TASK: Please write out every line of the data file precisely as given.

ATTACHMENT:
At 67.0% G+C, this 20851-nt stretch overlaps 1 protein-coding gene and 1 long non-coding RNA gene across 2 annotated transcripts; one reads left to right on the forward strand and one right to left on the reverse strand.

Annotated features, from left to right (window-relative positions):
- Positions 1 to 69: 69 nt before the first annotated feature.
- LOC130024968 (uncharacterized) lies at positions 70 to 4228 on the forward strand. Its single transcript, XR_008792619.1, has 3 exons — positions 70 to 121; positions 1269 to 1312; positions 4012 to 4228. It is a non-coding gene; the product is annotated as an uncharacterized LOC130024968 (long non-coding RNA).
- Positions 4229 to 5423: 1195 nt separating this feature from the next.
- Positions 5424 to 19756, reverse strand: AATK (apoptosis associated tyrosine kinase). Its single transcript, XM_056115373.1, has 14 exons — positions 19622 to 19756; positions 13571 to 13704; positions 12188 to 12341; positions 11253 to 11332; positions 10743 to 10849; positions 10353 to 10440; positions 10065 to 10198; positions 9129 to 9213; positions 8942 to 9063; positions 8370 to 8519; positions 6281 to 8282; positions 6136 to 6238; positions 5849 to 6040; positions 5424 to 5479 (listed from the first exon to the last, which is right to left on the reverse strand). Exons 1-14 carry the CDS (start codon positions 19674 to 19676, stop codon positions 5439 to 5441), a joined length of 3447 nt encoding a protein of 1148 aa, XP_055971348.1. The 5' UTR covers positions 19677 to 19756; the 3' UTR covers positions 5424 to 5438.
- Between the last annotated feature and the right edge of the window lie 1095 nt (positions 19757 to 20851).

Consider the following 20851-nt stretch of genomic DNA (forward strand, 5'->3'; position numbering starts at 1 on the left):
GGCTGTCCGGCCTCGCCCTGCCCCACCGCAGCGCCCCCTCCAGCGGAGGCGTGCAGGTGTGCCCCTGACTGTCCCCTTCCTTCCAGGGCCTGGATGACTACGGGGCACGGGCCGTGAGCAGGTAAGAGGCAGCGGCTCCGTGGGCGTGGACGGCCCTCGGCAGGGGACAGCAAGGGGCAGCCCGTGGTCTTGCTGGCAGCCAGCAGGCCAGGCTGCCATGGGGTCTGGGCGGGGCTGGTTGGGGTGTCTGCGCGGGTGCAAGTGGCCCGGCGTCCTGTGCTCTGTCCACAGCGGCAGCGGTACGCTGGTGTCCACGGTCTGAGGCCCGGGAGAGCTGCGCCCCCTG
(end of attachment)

At 67.0% G+C, this 20851-nt stretch overlaps 1 protein-coding gene and 1 long non-coding RNA gene across 2 annotated transcripts; one reads left to right on the forward strand and one right to left on the reverse strand.

Annotated features, from left to right (window-relative positions):
- Positions 1 to 69: 69 nt before the first annotated feature.
- LOC130024968 (uncharacterized) lies at positions 70 to 4228 on the forward strand. Its single transcript, XR_008792619.1, has 3 exons — positions 70 to 121; positions 1269 to 1312; positions 4012 to 4228. It is a non-coding gene; the product is annotated as an uncharacterized LOC130024968 (long non-coding RNA).
- Positions 4229 to 5423: 1195 nt separating this feature from the next.
- Positions 5424 to 19756, reverse strand: AATK (apoptosis associated tyrosine kinase). Its single transcript, XM_056115373.1, has 14 exons — positions 19622 to 19756; positions 13571 to 13704; positions 12188 to 12341; positions 11253 to 11332; positions 10743 to 10849; positions 10353 to 10440; positions 10065 to 10198; positions 9129 to 9213; positions 8942 to 9063; positions 8370 to 8519; positions 6281 to 8282; positions 6136 to 6238; positions 5849 to 6040; positions 5424 to 5479 (listed from the first exon to the last, which is right to left on the reverse strand). Exons 1-14 carry the CDS (start codon positions 19674 to 19676, stop codon positions 5439 to 5441), a joined length of 3447 nt encoding a protein of 1148 aa, XP_055971348.1. The 5' UTR covers positions 19677 to 19756; the 3' UTR covers positions 5424 to 5438.
- Between the last annotated feature and the right edge of the window lie 1095 nt (positions 19757 to 20851).

Consider the following 20851-nt stretch of genomic DNA (forward strand, 5'->3'; position numbering starts at 1 on the left):
GGCTGTCCGGCCTCGCCCTGCCCCACCGCAGCGCCCCCTCCAGCGGAGGCGTGCAGGTGTGCCCCTGACTGTCCCCTTCCTTCCAGGGCCTGGATGACTACGGGGCACGGGCCGTGAGCAGGTAAGAGGCAGCGGCTCCGTGGGCGTGGACGGCCCTCGGCAGGGGACAGCAAGGGGCAGCCCGTGGTCTTGCTGGCAGCCAGCAGGCCAGGCTGCCATGGGGTCTGGGCGGGGCTGGTTGGGGTGTCTGCGCGGGTGCAAGTGGCCCGGCGTCCTGTGCTCTGTCCACAGCGGCAGCGGTACGCTGGTGTCCACGGTCTGAGGCCCGGGAGAGCTGCGCCCCCTG